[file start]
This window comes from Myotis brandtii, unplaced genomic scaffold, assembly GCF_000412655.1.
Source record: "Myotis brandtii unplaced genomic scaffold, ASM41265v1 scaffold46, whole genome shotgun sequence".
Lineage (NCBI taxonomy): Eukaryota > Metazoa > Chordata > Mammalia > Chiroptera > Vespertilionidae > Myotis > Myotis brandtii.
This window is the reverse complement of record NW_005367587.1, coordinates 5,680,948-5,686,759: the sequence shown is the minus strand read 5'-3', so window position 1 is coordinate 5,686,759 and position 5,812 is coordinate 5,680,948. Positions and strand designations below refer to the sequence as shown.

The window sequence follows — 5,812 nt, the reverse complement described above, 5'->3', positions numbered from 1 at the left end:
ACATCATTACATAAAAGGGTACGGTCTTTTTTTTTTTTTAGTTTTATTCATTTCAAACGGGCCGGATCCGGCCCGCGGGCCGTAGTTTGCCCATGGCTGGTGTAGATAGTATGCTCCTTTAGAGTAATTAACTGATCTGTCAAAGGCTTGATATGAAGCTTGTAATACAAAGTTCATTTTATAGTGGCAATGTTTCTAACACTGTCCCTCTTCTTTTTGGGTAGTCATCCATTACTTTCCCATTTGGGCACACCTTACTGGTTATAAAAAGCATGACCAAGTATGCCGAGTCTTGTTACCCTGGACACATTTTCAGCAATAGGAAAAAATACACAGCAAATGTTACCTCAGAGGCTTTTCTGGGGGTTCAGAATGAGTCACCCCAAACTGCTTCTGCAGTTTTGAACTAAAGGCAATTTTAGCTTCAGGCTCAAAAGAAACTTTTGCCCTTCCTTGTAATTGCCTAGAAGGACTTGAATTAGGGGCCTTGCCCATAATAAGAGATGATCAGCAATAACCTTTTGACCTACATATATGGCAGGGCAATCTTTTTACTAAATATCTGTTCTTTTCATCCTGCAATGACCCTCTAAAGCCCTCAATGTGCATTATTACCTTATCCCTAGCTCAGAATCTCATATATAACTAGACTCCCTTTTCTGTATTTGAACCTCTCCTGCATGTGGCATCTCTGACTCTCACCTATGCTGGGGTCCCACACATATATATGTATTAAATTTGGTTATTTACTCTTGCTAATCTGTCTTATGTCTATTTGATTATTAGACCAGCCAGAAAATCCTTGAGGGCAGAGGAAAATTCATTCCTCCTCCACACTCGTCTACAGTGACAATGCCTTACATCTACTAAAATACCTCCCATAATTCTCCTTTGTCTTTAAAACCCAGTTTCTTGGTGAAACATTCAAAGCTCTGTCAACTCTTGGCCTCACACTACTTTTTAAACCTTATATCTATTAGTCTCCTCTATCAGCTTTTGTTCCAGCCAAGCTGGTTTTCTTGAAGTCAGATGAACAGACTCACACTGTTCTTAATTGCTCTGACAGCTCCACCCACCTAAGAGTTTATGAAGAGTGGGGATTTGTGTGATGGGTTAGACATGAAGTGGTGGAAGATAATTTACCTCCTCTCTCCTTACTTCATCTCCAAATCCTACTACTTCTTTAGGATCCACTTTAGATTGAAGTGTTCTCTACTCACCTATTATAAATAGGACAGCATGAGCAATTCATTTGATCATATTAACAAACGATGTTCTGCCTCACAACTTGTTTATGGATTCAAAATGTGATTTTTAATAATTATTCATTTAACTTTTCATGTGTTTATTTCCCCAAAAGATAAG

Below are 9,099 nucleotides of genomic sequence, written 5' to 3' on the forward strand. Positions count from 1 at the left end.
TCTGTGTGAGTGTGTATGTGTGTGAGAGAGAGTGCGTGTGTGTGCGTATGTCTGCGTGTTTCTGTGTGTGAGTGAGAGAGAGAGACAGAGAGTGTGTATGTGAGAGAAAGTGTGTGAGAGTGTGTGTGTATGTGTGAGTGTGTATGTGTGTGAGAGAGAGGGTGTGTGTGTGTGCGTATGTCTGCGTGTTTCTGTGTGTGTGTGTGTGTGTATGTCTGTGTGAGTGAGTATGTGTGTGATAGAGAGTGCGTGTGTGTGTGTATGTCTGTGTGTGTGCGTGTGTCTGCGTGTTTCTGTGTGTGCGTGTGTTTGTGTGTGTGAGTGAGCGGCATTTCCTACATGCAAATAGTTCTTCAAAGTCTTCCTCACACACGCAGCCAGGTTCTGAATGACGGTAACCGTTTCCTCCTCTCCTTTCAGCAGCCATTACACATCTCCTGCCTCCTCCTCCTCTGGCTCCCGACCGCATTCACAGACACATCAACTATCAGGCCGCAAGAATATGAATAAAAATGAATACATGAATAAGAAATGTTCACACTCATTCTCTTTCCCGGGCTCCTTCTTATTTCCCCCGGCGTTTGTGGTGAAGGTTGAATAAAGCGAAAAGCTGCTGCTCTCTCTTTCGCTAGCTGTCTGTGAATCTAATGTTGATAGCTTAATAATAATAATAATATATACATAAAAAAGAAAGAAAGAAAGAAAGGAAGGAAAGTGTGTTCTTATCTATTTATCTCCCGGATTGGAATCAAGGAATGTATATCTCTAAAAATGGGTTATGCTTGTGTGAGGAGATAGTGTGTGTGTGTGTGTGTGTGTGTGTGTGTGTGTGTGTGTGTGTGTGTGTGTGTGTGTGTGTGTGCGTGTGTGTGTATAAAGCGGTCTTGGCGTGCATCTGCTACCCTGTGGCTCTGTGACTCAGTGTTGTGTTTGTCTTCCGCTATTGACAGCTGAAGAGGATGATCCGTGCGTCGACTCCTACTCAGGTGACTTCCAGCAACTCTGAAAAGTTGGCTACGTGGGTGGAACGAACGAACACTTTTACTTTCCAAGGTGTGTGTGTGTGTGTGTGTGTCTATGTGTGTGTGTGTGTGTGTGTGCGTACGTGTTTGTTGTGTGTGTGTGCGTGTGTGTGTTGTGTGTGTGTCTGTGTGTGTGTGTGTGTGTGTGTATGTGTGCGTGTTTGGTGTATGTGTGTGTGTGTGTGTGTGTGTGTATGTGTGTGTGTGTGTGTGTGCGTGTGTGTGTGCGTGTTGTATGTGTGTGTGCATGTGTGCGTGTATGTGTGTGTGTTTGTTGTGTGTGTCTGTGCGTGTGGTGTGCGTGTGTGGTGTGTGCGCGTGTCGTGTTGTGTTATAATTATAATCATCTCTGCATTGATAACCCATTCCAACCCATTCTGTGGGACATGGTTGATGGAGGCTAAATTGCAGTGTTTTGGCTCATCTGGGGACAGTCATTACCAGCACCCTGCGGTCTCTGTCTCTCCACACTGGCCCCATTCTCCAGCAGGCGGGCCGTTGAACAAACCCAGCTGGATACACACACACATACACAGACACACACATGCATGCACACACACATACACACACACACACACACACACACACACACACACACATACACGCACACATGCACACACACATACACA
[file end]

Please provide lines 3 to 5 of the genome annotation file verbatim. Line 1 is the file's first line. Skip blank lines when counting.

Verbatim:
Lineage (NCBI taxonomy): Eukaryota > Metazoa > Chordata > Mammalia > Chiroptera > Vespertilionidae > Myotis > Myotis brandtii.
This window is the reverse complement of record NW_005367587.1, coordinates 5,680,948-5,686,759: the sequence shown is the minus strand read 5'-3', so window position 1 is coordinate 5,686,759 and position 5,812 is coordinate 5,680,948. Positions and strand designations below refer to the sequence as shown.

The window sequence follows — 5,812 nt, the reverse complement described above, 5'->3', positions numbered from 1 at the left end: